Aged care is something many of us fear.
After all, it’s natural to fear ageing, death and losing some of your independence. But is there actually anything to fear?
A group of researchers have undertaken a three-year study into the lives of residents of one Queensland aged care facility in a hope to gain an understanding of life in aged care and break down some of the negative stigma.
The Queensland University of Technology study followed the lives of residents of Ballycara in Scarborough, north of Brisbane.
What it revealed, through the eyes of the residents will make you smile, laugh and cry – it truly is a heartwarming look at life in aged care.
When many of us think of aged care we think of very old people in beds, wheelchairs and walkers. Some of us think of a sterile, quiet, hospital like environment with little activity.
But what the study found was that couldn’t be further from the truth.
The study has culminated in an exhibition at the State Library of Queensland this month titled Living in Aged Care: A photographic exhibition of laughter, loss and leisure.
QUT Associate Professor Evonne Miller, who headed up the study, said the team wanted to use engaging information and photography to counter people’s fears about aged care.
“We are an ageing population, and we need to think about and talk about – much more – the reality of ageing, old age and aged care,” she explained.
“Aged care is permanent, irreversible; there is little chance of return – the transition is a deeply personal and life changing event which can impact significantly on residents physical, emotional and social experiences of life.
“While most older residents feared entry to aged care, once there, most enjoyed the experience – the sense of safety from having “somebody caring for me, for a change”, and having people around to talk with and not doing any cooking or housework anymore.”
According to statistics, 6.5% of over 65s currently live in aged care. That’s 240,000 people and the number is increasing.
As Miller explains, the lives of these people – our parents, our elderly relatives – are often invisible.
“Most people know very little about life in aged care; we wanted to share the lives and voices of aged care residents,” she said.
“Thus, this exhibition provides rare and intimate insight into the often-private world of aged care.”
The study involved interviews, surveys, observations, creative arts-based activities and workshops with more than 100 residents, aged care staff members and family and friends.
As Miller highlights, one of the most moving features of the study and exhibition is the photographs taken by the residents.
“As well as highlighting cherished interactions and activities with friends, family and staff (laughter and leisure), the photographs taken by residents, staff and the research team poignantly capture the changes,
challenges and resilience of older age the increasing awareness of life’s fragility and resident’s experience of illness, dying and grief (loss),” she said.
“From the perspective of the residents, identity comes in all forms and nurturing it remains central in their lives. I think what is very clear in residents’ photographs and narratives is the importance of continued engagement with life – and an acknowledgment that this, aged care, is their last home.
“It is where they are going to die. So, the onus is on all if us residents, their families and aged care staff, to do our best to make their last few days, weeks, months and years of life as positive, enjoyable and happy as possible.”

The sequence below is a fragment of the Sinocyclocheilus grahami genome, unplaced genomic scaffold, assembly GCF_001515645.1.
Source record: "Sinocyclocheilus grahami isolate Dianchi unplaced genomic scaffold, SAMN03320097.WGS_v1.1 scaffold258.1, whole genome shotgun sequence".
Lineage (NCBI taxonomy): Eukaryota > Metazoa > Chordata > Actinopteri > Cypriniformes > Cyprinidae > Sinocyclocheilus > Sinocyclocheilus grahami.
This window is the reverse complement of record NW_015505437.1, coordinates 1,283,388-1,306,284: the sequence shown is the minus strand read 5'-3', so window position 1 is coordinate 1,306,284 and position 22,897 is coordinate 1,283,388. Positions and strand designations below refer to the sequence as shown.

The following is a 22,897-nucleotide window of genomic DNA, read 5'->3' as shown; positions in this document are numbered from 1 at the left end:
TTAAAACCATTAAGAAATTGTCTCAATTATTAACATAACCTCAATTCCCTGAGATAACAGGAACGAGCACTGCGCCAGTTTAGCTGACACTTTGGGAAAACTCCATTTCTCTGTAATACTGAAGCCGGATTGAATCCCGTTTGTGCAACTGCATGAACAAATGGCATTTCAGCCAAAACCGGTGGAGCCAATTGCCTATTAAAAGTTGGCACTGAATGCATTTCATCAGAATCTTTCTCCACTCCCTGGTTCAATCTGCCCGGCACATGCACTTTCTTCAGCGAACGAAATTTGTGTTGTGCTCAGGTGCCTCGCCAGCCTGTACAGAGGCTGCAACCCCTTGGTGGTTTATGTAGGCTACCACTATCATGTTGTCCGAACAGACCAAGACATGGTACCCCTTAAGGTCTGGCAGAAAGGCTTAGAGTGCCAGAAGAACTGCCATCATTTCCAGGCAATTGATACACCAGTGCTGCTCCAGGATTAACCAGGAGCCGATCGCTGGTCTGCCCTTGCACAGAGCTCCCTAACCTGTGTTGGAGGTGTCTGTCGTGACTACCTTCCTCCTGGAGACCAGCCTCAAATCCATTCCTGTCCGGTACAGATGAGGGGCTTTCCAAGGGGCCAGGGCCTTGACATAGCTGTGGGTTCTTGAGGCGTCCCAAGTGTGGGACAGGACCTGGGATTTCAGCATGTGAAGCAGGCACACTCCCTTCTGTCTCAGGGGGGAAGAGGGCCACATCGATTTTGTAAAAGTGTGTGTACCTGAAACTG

The photographs show the residents in their element.
From Patrick, whose favourite day is “scrambled eggs Wednesday” and stashes BBQ sauce in his cupboard, to Pearl who writes letters and poetry at her desk, the photographs show that despite the communal environment of aged care, they still maintain individual interests and hobbies.
For the researchers, the study also had an impact.
Miller said some of the things that stood out to her were the close relationships between the residents and staff.
“The importance of maintaining identity, and of taking pleasure and joy in the small moments. Of choosing to be happy, and to make the most of each moment,” she said.
“It reminded me of the importance of our own choices, behaviours and attitudes – that we can chose how we approach old age and ageing and our attitude in many ways will determine our experience.
“We need to age with passion, staying engaged with life – however we personally define that – to the very last moment.”
What’s the take home message of the study?
Well, in the words of 86-year-old Betty.
“You mustn’t think, ‘I’m getting old’ therefore I can’t do this or can’t do that. You just get on with it and live it, keeping your mind alert and alive. Be sensible and be honest with yourself about what you can and can’t do. But don’t ever feel sorry for yourself that you’re getting older, because what is there to be sorry about? If you live everyday of your life totally and absolutely, it doesn’t matter that the life you are living now isn’t quite as big as it was ten years ago. You are just filling that day because that’s all you’ve got so use it well. This is now and this is today. Be grateful, whether you are 50, 60, 70 or 20, 30, 40 you’re alive, girl”
Or in the words of 80-year-old Ethel:
You’re taken care of.
I’m very satisfied
with my room.
I got me own furniture,
so why wouldn’t I be?
It’s just like my own home,
only I don’t do no work
I got me friends here,
I go to bingo,
I join in exercises,
I go for any walks,
I have a good family,
they take me places.
haven’t been able
to find a nice man, yet.